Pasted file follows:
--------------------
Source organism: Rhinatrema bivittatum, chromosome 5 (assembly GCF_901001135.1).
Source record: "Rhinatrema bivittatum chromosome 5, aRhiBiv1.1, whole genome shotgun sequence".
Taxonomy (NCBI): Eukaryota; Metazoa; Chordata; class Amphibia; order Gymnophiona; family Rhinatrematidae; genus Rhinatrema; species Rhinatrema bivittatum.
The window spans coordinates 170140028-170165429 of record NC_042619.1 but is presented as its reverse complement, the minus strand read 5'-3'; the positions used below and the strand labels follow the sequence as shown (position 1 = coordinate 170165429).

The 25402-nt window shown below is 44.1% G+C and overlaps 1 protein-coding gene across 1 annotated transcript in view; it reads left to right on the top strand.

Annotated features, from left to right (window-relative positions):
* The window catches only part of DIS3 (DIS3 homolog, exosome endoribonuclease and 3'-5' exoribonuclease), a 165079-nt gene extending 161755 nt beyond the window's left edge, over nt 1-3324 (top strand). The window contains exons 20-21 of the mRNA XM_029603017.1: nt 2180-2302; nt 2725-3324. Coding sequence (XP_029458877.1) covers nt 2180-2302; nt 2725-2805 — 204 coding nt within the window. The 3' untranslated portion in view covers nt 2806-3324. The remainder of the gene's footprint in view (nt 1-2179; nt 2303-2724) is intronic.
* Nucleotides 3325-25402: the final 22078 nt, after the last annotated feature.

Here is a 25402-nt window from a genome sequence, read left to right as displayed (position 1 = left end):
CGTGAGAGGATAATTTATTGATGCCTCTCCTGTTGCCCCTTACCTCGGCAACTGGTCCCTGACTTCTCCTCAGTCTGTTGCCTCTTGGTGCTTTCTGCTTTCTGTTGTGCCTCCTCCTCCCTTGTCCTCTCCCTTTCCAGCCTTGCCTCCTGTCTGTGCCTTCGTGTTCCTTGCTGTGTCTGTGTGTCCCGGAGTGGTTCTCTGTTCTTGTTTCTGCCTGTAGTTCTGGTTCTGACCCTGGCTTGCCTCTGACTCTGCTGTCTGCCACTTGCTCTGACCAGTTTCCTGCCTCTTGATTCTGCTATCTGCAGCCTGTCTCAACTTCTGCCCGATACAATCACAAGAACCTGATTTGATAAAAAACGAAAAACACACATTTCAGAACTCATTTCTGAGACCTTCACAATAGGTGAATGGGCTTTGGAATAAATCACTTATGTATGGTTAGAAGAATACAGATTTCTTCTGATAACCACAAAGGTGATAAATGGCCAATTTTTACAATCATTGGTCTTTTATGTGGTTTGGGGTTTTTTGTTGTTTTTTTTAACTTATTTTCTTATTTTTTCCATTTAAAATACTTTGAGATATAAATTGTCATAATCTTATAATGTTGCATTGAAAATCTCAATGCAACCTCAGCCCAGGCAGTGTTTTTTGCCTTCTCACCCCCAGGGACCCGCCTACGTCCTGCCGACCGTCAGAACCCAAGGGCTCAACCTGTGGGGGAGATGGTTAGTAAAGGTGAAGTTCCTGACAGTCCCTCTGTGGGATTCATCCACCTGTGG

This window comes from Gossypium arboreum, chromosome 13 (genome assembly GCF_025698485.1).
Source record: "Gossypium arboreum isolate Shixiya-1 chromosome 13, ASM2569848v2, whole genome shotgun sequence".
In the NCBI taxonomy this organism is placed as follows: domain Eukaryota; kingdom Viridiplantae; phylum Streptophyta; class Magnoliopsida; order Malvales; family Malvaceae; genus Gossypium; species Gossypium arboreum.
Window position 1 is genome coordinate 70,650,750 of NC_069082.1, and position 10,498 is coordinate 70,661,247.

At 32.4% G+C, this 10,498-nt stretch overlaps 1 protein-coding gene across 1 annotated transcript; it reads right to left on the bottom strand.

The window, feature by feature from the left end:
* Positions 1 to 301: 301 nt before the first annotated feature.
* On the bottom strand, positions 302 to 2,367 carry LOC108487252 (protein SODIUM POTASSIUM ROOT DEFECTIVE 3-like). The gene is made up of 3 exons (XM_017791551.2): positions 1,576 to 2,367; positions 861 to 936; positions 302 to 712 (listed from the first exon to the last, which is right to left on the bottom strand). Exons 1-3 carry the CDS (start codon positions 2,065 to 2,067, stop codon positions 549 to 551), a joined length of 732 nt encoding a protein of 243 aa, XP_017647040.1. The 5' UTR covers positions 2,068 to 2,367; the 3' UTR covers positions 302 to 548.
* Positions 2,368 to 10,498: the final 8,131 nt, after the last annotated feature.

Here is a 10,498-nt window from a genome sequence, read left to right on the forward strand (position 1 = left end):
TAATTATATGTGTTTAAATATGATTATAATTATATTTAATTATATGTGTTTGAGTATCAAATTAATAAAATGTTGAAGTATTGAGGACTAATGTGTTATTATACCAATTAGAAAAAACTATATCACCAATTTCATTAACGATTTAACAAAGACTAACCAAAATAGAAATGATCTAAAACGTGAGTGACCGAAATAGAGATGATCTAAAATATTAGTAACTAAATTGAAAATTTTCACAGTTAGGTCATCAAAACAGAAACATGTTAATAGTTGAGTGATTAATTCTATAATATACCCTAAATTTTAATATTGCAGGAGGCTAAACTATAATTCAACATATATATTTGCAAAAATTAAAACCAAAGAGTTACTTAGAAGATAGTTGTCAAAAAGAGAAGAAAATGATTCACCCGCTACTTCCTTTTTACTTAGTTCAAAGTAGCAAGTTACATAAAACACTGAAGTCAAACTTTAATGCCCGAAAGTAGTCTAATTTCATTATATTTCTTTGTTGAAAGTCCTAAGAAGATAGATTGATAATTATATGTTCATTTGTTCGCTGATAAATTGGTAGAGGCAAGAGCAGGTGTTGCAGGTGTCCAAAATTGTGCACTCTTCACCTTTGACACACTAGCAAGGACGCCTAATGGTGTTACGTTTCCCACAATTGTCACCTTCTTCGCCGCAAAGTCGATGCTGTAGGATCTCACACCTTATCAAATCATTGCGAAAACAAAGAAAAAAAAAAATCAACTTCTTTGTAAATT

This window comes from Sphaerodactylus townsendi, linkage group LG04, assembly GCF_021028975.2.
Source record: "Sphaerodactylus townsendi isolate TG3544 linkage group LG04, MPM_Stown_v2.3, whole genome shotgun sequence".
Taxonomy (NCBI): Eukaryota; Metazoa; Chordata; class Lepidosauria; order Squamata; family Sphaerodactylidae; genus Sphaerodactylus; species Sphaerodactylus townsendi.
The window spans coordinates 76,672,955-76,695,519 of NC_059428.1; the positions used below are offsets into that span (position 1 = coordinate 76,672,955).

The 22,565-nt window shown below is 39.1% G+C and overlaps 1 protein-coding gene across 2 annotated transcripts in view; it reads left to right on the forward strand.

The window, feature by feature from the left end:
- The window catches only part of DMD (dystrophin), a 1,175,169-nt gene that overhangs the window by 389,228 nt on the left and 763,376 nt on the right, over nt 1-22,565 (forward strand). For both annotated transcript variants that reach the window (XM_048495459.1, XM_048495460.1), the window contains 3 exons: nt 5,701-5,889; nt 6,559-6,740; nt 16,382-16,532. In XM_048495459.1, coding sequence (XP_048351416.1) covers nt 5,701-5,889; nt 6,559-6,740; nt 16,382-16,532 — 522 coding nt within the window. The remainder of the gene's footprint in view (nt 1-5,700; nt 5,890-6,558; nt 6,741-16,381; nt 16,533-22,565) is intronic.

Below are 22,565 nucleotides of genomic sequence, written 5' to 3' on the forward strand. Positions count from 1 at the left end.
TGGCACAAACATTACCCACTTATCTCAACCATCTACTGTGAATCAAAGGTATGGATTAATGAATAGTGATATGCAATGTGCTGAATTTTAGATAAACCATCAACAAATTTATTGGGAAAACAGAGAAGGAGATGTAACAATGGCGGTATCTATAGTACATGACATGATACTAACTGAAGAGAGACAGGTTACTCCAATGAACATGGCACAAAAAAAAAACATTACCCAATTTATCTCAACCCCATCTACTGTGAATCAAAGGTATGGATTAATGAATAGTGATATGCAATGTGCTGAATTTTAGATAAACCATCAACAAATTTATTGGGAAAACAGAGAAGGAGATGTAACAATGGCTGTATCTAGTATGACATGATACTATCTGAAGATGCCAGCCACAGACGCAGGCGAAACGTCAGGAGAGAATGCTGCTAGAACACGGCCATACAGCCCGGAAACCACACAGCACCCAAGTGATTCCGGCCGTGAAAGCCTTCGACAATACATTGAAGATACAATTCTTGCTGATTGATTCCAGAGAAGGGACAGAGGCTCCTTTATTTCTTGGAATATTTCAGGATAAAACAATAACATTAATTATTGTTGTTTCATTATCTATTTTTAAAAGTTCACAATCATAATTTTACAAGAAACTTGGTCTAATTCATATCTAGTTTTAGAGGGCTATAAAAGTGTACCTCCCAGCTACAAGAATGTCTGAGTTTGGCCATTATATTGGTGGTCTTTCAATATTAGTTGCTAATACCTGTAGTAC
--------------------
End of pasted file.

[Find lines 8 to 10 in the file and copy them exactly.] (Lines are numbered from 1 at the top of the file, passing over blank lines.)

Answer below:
* Nucleotides 3325-25402: the final 22078 nt, after the last annotated feature.

Here is a 25402-nt window from a genome sequence, read left to right as displayed (position 1 = left end):
CGTGAGAGGATAATTTATTGATGCCTCTCCTGTTGCCCCTTACCTCGGCAACTGGTCCCTGACTTCTCCTCAGTCTGTTGCCTCTTGGTGCTTTCTGCTTTCTGTTGTGCCTCCTCCTCCCTTGTCCTCTCCCTTTCCAGCCTTGCCTCCTGTCTGTGCCTTCGTGTTCCTTGCTGTGTCTGTGTGTCCCGGAGTGGTTCTCTGTTCTTGTTTCTGCCTGTAGTTCTGGTTCTGACCCTGGCTTGCCTCTGACTCTGCTGTCTGCCACTTGCTCTGACCAGTTTCCTGCCTCTTGATTCTGCTATCTGCAGCCTGTCTCAACTTCTGCCCGATACAATCACAAGAACCTGATTTGATAAAAAACGAAAAACACACATTTCAGAACTCATTTCTGAGACCTTCACAATAGGTGAATGGGCTTTGGAATAAATCACTTATGTATGGTTAGAAGAATACAGATTTCTTCTGATAACCACAAAGGTGATAAATGGCCAATTTTTACAATCATTGGTCTTTTATGTGGTTTGGGGTTTTTTGTTGTTTTTTTTAACTTATTTTCTTATTTTTTCCATTTAAAATACTTTGAGATATAAATTGTCATAATCTTATAATGTTGCATTGAAAATCTCAATGCAACCTCAGCCCAGGCAGTGTTTTTTGCCTTCTCACCCCCAGGGACCCGCCTACGTCCTGCCGACCGTCAGAACCCAAGGGCTCAACCTGTGGGGGAGATGGTTAGTAAAGGTGAAGTTCCTGACAGTCCCTCTGTGGGATTCATCCACCTGTGG